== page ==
Sets social security contributions at 20 percent of employees’ net monthly income – with 13.3 percent burdening employers and 6.7 percent employees. Reforms the social security contribution base from notional to actual incomes for the self-employed, including farmers and lawyers, forcing them to make a contribution to pension funds which is phased in over a five-year period to 20 percent of their income.

There are also income tax increases.

Lowers the income tax-free threshold, or personal allowance, to an average of around 8,800 euros a year from around 9,500; makes income bands narrower, increases tax coefficients. Lowest tax band is now 22 percent on a gross income of 20,000 a year compared to 22 percent for 25,000 euros which existed previously. The upper tax band, of 45 percent, is now imposed on gross incomes exceeding 40,000 as opposed to 42 percent on income above 42,000 under the previous arrangement. Includes EU farming subsidies on taxable income.

And there are further income tax hikes as part of the “solidarity” levy, which is basically another income tax.

Solidarity Levy…on net incomes ranges from the lowest 2.2 percent on incomes from 12,000 to 20,000 a year, to 5.0 percent up to 30,000, and 6.5 percent up to 40,000. The highest band is 10 percent on incomes above 220,000. By comparison, the highest band in that category was 8.0 percent before the new reform was pushed through, on earnings exceeding half a million euros.

And there also will be more double taxation.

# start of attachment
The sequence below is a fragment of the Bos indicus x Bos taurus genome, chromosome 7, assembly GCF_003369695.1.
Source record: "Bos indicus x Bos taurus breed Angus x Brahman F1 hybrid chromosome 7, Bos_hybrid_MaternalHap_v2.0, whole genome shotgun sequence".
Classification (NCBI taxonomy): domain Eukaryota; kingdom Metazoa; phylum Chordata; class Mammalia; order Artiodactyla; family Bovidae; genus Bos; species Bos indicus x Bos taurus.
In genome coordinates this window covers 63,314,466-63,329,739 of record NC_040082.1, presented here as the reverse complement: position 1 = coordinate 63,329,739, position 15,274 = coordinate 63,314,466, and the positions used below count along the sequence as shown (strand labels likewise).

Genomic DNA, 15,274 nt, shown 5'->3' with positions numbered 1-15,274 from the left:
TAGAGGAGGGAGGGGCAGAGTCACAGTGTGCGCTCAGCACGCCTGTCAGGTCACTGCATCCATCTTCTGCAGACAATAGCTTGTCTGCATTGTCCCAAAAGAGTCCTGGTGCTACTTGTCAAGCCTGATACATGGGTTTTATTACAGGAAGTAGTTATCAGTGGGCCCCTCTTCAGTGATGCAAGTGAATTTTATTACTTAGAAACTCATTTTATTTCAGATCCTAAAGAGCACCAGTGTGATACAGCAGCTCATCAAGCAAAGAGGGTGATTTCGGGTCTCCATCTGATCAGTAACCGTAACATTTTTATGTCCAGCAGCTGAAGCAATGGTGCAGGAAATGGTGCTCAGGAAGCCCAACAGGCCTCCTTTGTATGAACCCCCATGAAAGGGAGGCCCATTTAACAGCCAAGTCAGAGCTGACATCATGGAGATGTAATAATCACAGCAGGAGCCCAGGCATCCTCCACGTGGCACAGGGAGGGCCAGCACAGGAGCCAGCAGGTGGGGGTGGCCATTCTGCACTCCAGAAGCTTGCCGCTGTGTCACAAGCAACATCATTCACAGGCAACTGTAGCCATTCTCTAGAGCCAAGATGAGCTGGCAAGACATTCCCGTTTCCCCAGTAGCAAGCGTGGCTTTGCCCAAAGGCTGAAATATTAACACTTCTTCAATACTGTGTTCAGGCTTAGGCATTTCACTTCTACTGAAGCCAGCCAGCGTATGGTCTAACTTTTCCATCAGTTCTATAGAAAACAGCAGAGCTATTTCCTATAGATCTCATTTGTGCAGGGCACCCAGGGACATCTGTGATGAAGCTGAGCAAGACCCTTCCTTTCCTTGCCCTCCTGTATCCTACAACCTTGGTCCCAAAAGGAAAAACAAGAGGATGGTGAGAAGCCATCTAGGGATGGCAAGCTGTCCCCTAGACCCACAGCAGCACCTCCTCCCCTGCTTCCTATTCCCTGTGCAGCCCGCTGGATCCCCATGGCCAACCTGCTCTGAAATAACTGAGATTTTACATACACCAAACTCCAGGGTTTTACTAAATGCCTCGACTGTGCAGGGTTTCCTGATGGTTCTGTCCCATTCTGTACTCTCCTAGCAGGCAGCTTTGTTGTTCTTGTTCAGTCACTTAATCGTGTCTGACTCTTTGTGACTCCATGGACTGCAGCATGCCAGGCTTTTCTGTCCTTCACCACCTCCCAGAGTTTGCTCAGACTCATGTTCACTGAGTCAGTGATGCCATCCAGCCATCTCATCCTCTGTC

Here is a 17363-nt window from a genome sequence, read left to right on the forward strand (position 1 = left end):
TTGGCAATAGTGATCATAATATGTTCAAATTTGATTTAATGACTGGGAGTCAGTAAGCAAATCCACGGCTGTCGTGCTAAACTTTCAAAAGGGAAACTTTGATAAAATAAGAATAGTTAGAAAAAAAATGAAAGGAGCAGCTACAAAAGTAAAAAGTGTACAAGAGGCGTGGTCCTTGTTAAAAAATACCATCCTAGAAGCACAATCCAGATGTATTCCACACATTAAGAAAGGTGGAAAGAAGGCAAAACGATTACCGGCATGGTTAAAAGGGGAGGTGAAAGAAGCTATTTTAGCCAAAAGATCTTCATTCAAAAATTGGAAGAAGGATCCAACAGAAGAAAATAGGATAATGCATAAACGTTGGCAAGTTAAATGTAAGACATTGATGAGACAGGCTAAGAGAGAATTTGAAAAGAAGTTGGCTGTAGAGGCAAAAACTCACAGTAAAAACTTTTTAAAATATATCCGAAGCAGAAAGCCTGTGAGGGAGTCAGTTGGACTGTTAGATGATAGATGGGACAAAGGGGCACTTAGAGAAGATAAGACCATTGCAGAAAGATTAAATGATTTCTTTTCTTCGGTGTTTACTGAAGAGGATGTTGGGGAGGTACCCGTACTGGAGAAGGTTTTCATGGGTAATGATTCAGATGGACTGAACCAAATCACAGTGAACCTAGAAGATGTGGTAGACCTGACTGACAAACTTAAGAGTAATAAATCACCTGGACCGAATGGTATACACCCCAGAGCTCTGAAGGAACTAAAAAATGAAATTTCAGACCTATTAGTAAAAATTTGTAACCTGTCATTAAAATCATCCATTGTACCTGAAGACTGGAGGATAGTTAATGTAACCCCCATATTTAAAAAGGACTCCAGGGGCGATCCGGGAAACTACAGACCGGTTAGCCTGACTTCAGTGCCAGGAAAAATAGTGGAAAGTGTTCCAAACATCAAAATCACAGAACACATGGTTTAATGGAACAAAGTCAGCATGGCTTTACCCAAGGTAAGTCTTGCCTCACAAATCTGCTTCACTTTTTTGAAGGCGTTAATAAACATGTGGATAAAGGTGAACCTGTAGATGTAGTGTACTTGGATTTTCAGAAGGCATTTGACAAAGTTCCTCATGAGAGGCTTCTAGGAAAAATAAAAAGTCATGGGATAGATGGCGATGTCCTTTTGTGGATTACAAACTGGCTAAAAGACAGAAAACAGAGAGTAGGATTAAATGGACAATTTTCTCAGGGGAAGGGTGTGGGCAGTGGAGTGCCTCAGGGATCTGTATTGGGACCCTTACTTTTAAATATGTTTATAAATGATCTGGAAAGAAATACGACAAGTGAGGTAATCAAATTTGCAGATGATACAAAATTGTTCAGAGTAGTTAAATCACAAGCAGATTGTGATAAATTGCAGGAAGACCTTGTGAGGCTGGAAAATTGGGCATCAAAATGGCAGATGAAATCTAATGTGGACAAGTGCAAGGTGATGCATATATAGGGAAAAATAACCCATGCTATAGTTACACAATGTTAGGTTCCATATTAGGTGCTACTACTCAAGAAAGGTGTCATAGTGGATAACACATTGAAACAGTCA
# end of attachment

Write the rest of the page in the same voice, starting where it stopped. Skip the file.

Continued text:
Dividends Tax: Increases to 15 percent from 10 percent.

You would think this big package of tax hikes might satisfy the crowd in Athens for a year or two.

But that would be a very bad assumption. Amazingly, the politicians in Greece already are looking for additional victims, as reported by ABC News.

Already, a new bill is being prepared, calling for higher taxes on a range of products, from tobacco to beer to broadband Internet connections. This bill is expected to pass later in the month.

And they’re not exactly apologetic about their tax-aholic actions.

Prime Minister Alexis Tsipras and his ministers defended their plans, saying…that taxes were better than spending cuts. …Labor Minister George Katrougalos, who introduced the bill, said that…the bill’s provisions showed the way forward for social policy in a Europe dominated by pro-market “neoliberals.”

Sadly, Mr. Katrougalos may be correct. I won’t be surprised if the rest of Europe follows Greece off the cliff.

Though he’s smoking crack if he thinks the rest of the continent is dominated by neoliberals (i.e., classical liberals or libertarians).

Not that we’ve established that Greece has been trying to solve its fiscal mess with tax hikes, let’s look at the results.

Has debt been reduced? Hardly, though to be fair it seems to have stabilized.

In any event, we haven’t seen the big reductions in debt that are associated with spending restraint

And what about the economy? Here, the news is uniformly grim, doubtlessly in large part because of all the tax hikes.

It’s rather ironic this chart is based on periodic IMF forecasts since that bureaucracy is infamous for advocating endless tax hikes.

One wonders if the IMF bureaucrats will eventually learn some lessons?

I’m not holding my breath, just like I’m not optimistic that Greek politicians will address the real problem in their country of excessive dependency caused by a bloated public sector.